AIOTB Has Officially Moved to its New Site: As It Ought To Be Magazine

As It Ought To Be has moved to its new site: Check us out at our new address! All our new articles and posts will be featured on the new site. So make sure to like the new page so you can keep up with our new posts. We’ve also moved all of our classic articles from this site over to the new one. This site will remain up as an archive.

Thank you again for your years of readership and support. We have so much excellent work in our submission box to roll out in the next few months!

Chase Dimock
Managing Editor

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Announcing the New As It Ought To Be Magazine

We are excited to announce that on Monday, As It Ought To Be will be moving to a new site with a new name: As It Ought To Be Magazine ( But don’t worry, all the old content and features of the classic As It Ought To Be will move over to the new site. It’s still under construction, but feel free to check out our work in progress.

The reason for this change is because after the unexpected passing of our previous Managing Editor, Okla Elliott, the rights to our domain name have been in limbo. The address was registered in his name, and due to some strict rules on domain renewals and transfers, we will have to let the domain expire. His sudden passing left us and his friends without vital information needed to keep the domain. We believe that migrating to a new site is the best way to preserve Okla’s vision and the legacy of As It Ought To Be as we guide it into the future.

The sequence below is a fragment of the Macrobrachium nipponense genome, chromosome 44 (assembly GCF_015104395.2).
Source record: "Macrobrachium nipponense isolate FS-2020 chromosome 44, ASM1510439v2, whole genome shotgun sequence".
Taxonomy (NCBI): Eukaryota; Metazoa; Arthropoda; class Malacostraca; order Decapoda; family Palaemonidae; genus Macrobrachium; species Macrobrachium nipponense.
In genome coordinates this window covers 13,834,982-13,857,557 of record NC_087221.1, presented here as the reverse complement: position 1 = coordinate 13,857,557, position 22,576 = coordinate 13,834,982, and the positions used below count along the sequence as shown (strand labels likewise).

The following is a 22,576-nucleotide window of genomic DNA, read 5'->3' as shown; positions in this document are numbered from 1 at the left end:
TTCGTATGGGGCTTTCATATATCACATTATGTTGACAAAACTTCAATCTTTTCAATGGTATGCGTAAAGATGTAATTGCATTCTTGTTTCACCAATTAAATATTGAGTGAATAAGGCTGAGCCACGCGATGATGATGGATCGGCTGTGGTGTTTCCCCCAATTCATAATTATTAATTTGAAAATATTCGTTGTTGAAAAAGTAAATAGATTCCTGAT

As for now, As It Ought To Be will live on as As It Ought To Be Magazine. All of the content from our previous site will be imported and can be viewed on the new site. The old site,, will become our archive site (under the free blog furnished by WordPress, but at some point, old links may cease to work. If you have contributed to AIOTB in the past or have favorite articles you need help finding on the new site, feel free to ask for assistance.

We thank you for supporting As It Ought To Be and we hope we can count on your continued readership as we go through this transition to becoming As It Ought To Be Magazine. If you have any questions about the transition feel free to contact us at

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Dolly Floats


Dolly Floats

By Stephen Roger Powers


Dolly Floats


Pigeon Forge raised Dolly
up on eagle’s wings, and she flew
on those wings of an eagle while
the eagle stared down its nest at the front of the float